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Homecoming deferred

Updated: 7:25 p.m.

Ben Utecht has been a forlorn figure this season around the Bengals locker room.

If it hasn't been a bruised chest, it's been a broken rib. Now it's plantar fasciitis, which has put him on crutches. This week that is particularly disheartening because it put him out of his homecoming against the Colts in the city where he played for four seasons.

The idea had been for Utecht to return to Indianapolis this week as the Bengals version of one of his close friends on the Colts, tight end Dallas Clark. Not only was he supposed to finally be Carson Palmer's X factor underneath zones, but he was supposed to help improve the running game with deception and depth.



(If you want to analyze the inability to rush, start at fullback and tight end, then take on the offensive line.)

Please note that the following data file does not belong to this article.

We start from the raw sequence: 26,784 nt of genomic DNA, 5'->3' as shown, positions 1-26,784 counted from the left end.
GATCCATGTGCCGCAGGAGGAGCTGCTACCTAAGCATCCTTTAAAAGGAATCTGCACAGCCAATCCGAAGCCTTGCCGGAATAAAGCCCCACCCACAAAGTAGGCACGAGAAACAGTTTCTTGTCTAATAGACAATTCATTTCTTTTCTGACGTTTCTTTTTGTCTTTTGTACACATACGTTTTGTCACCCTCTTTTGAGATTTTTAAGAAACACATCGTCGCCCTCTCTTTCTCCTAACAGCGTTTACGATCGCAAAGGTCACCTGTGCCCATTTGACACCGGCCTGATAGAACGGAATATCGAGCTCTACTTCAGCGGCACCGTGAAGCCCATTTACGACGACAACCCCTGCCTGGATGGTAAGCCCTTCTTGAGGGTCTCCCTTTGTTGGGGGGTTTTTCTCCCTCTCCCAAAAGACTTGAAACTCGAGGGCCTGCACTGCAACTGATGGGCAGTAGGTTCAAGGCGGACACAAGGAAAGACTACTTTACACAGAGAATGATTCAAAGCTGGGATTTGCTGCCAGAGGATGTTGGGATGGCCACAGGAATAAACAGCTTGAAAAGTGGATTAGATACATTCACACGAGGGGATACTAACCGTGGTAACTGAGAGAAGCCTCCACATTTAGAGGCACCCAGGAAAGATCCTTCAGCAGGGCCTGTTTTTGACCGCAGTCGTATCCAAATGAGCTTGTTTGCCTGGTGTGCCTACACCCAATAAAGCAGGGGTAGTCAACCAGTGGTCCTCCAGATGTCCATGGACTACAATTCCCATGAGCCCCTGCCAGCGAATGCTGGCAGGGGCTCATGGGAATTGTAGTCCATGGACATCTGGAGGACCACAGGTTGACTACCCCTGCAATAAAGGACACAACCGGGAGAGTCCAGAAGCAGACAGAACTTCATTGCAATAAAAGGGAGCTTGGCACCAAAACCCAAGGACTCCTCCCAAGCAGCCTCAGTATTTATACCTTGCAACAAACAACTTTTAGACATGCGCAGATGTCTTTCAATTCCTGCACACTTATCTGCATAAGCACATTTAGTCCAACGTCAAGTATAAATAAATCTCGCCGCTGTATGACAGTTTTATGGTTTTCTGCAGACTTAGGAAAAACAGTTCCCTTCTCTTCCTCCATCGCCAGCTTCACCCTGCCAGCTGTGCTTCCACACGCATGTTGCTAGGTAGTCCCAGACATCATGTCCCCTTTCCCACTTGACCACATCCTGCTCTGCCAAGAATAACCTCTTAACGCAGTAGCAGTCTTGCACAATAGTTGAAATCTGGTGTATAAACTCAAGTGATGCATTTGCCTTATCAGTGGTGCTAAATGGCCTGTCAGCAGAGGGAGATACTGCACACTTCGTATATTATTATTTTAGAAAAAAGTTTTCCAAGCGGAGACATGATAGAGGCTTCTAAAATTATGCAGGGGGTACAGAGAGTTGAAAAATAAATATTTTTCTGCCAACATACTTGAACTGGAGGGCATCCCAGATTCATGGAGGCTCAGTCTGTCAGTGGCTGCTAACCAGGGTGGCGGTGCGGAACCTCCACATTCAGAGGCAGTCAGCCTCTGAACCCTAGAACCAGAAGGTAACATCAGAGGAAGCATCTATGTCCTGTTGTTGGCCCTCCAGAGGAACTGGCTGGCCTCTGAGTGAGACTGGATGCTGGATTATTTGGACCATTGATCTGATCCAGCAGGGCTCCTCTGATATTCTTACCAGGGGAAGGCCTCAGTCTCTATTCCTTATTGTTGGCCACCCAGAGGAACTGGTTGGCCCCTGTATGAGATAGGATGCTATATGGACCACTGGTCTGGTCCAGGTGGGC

But 15 catches and nine games later, his season, like that of his quarterback, has been Xed out. The only difference is that Utecht might be back for the last two or three games.

"(My) role changed for a number of different reasons," Utecht reflected Thursday as he leaned on crutches. "Not being able to consistently play for two or three games at a time, it's hard to game plan for somebody and I feel really bad. They had stuff put in, but you have to be in the right situation and a lot of time it didn't arise as a pass catcher. What we have to do in the offseason is incorporate that position the way other teams do it successfully. I think we can."